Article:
A five-judge constitution bench said that Section 6A was enacted as a humanitarian measure in the wake of the 1971 Bangladesh Liberation War and is deeply interwoven in our history.
The Central government on Wednesday told the Supreme Court that it has no intention to interfere with the special provisions in the Constitution applicable to the north-eastern States and other regions of the country.
The Solicitor General Tushar Mehta told a five-judge constitution bench comprising Chief Justice DY Chandrachud, Justice Sanjay Kishan Kaul, Justice Sanjiv Khanna, Justice BR Gavai and Justice Surya Kant that “We must understand the difference between a temporary provision such as Article 370 and special provisions which are applicable to the north east. The Central government has no intention to touch any part which gives special provisions to the north east and other regions. This will have serious repercussions. There is no apprehension and there is no need to create apprehension.”
The Solicitor General Mehta said this in the course of the arguments that were being advanced by senior advocate Manish Tiwari appearing for an intervenor from Arunachal Pradesh expressing apprehension that the mechanism adopted to repeal Article 370 could be taken recourse to do away special provisions in respect of north-eastern States of the country.
Making a statement that the Central government has no intention to touch any part of the constitution making special provision for the north east and other regions of the country, Solicitor General Mehta said that he was making the statement on instruction from the Central government.
The Chief Justice Chandrachud taking on record the statement made by the Solicitor General Mehta, closed the hearing on the intervention application by a petitioner from Arunachal Pradesh.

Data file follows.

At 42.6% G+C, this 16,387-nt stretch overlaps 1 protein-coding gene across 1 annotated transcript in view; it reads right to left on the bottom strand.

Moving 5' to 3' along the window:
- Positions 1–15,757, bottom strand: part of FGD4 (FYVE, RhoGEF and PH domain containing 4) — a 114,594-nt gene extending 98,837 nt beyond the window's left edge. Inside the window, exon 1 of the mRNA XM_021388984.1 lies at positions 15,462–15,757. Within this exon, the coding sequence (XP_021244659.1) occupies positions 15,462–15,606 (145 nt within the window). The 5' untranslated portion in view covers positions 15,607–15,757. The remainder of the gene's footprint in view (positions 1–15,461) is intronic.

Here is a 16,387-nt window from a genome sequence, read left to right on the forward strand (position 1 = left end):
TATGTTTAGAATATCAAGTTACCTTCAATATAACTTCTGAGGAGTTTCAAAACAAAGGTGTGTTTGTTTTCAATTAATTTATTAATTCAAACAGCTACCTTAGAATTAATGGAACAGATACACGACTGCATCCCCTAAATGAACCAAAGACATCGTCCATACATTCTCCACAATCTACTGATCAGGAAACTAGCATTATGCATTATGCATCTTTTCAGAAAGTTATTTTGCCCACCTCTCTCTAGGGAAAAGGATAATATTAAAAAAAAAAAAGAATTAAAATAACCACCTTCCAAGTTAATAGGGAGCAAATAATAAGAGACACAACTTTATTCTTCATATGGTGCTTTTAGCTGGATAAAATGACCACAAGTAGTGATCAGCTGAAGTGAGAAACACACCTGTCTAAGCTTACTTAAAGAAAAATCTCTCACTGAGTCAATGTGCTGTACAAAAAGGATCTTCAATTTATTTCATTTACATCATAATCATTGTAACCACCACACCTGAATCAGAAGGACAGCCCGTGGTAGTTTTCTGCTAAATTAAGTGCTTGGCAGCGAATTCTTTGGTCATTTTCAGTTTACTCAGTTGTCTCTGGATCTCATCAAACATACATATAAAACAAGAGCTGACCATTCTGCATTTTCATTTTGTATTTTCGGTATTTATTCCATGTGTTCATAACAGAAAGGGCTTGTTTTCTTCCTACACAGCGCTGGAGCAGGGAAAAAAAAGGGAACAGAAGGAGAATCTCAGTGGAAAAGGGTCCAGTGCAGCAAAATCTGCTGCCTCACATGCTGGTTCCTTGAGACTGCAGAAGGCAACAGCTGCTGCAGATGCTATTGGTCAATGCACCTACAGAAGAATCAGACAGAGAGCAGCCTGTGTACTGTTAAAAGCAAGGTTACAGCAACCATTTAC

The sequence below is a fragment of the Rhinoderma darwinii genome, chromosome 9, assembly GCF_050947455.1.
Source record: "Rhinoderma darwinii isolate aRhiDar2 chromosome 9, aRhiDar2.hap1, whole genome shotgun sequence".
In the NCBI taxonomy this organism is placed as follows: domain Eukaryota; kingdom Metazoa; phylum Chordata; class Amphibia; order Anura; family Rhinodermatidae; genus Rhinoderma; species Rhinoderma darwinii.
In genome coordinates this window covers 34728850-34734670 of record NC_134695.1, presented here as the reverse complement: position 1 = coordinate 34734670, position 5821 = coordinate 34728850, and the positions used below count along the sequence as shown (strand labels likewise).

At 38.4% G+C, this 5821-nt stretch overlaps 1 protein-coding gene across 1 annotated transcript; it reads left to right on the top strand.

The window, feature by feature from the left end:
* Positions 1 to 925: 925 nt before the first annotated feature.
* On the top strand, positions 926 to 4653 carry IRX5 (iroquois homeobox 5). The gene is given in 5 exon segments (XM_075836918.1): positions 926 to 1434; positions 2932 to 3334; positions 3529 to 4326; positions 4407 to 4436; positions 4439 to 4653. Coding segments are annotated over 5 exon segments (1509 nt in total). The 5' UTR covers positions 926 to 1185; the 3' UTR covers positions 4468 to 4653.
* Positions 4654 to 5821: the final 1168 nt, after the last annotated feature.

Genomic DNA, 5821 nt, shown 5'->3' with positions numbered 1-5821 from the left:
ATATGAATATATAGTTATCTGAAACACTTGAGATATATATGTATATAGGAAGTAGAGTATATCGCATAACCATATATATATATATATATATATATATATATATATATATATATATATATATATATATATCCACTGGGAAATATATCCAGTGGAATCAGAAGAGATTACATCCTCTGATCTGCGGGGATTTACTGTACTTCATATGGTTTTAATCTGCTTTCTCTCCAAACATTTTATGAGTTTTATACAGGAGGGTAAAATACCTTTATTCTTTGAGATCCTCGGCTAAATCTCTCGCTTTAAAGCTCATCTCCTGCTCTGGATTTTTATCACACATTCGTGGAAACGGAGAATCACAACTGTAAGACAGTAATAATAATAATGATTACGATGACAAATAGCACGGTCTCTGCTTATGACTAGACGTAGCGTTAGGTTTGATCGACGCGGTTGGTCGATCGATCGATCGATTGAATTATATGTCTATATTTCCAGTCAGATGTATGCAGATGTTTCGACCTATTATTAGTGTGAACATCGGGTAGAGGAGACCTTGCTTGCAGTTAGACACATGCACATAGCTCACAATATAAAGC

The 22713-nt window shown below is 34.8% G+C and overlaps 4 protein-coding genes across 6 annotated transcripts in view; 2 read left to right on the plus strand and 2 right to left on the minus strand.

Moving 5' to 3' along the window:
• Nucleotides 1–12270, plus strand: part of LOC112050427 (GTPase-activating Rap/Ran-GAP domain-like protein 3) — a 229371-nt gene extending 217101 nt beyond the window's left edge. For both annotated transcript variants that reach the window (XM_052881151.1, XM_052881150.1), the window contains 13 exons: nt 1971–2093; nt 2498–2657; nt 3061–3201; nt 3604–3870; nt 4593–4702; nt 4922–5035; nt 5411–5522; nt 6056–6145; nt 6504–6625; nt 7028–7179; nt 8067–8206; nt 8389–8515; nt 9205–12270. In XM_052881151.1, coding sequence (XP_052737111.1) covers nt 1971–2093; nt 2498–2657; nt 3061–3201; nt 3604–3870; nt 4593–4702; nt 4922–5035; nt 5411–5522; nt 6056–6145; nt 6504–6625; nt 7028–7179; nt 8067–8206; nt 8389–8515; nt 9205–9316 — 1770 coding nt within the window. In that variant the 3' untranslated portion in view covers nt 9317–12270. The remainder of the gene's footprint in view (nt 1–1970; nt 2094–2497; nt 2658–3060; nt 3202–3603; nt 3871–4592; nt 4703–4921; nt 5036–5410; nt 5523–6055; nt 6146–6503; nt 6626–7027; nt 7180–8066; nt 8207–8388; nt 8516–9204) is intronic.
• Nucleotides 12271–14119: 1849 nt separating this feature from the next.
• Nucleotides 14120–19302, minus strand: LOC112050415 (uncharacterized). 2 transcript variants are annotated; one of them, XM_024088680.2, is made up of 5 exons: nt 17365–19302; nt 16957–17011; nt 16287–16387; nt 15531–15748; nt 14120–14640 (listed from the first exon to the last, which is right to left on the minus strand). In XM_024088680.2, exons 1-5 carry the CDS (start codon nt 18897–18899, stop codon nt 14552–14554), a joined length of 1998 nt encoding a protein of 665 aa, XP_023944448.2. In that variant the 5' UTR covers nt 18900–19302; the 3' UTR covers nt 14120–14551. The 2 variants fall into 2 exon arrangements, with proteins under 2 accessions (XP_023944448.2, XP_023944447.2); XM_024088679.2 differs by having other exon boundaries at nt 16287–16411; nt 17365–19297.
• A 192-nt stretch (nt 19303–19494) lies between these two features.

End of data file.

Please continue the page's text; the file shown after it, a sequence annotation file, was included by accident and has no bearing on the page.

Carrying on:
Stating that like Article 370, there are provisions in the Constitution like Article 371 and the 6th Schedule which envisage special provisions for north eastern states, Tiwari told the constitution bench that even a slight apprehension in the periphery of India can have serious implications and the court is currently dealing with one such situation in Manipur.
To this, Chief Justice Chandrachud said: “When as a constitutional principle the Solicitor General has informed us that the government has no such intention, why should we apprehend this at all? We should not enter that territory at all. The impact of abrogation – that point has been made. Let’s not focus on the north east like this. The apprehensions are allayed by the statement of the Central government.”
“Solicitor General Mehta has submitted on specific instructions of the Centre that it has no intention to affect any of the special provisions application in the north east and any part of the county. Reference of this case is to Article 370 and thus there is no commonality of interest in the IA and the case being heard,” the bench stated in its order.
Meanwhile, petitioners challenging the abrogation of Article 370 and the bifurcation of the erstwhile State into two UTs – J&K and Ladakh today concluded their arguments in the case. The Central government defending the abrogation of Article 370 and bifurcation of State will commence its arguments from Thursday – August 24.